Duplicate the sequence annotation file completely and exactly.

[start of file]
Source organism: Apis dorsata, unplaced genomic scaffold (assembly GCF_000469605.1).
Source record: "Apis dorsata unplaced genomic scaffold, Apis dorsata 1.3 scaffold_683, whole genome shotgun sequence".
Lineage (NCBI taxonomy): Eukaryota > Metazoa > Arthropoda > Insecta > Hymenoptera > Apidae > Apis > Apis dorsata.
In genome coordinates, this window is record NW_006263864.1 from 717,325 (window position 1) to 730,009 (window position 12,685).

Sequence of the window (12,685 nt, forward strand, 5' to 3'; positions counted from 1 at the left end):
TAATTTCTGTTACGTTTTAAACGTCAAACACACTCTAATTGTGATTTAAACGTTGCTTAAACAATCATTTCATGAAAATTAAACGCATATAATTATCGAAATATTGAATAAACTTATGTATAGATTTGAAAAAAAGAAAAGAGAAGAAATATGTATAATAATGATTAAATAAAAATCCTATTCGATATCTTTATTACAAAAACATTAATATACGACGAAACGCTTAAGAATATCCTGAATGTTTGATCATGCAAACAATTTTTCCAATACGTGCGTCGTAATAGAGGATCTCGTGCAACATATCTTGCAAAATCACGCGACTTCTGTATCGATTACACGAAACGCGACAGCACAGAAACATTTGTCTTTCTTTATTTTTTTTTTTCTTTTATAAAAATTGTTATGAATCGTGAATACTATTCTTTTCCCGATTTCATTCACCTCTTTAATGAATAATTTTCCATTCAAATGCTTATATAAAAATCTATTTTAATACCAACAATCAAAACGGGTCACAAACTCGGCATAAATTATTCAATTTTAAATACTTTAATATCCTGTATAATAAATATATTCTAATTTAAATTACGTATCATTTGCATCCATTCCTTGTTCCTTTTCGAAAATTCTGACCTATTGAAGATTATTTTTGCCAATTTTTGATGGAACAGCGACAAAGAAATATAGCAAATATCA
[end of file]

Source organism: Apis dorsata, unplaced genomic scaffold (assembly GCF_000469605.1).
Source record: "Apis dorsata unplaced genomic scaffold, Apis dorsata 1.3 scaffold_683, whole genome shotgun sequence".
Lineage (NCBI taxonomy): Eukaryota > Metazoa > Arthropoda > Insecta > Hymenoptera > Apidae > Apis > Apis dorsata.
In genome coordinates, this window is record NW_006263864.1 from 717,325 (window position 1) to 730,009 (window position 12,685).

Sequence of the window (12,685 nt, forward strand, 5' to 3'; positions counted from 1 at the left end):
TAATTTCTGTTACGTTTTAAACGTCAAACACACTCTAATTGTGATTTAAACGTTGCTTAAACAATCATTTCATGAAAATTAAACGCATATAATTATCGAAATATTGAATAAACTTATGTATAGATTTGAAAAAAAGAAAAGAGAAGAAATATGTATAATAATGATTAAATAAAAATCCTATTCGATATCTTTATTACAAAAACATTAATATACGACGAAACGCTTAAGAATATCCTGAATGTTTGATCATGCAAACAATTTTTCCAATACGTGCGTCGTAATAGAGGATCTCGTGCAACATATCTTGCAAAATCACGCGACTTCTGTATCGATTACACGAAACGCGACAGCACAGAAACATTTGTCTTTCTTTATTTTTTTTTTTCTTTTATAAAAATTGTTATGAATCGTGAATACTATTCTTTTCCCGATTTCATTCACCTCTTTAATGAATAATTTTCCATTCAAATGCTTATATAAAAATCTATTTTAATACCAACAATCAAAACGGGTCACAAACTCGGCATAAATTATTCAATTTTAAATACTTTAATATCCTGTATAATAAATATATTCTAATTTAAATTACGTATCATTTGCATCCATTCCTTGTTCCTTTTCGAAAATTCTGACCTATTGAAGATTATTTTTGCCAATTTTTGATGGAACAGCGACAAAGAAATATAGCAAATATCA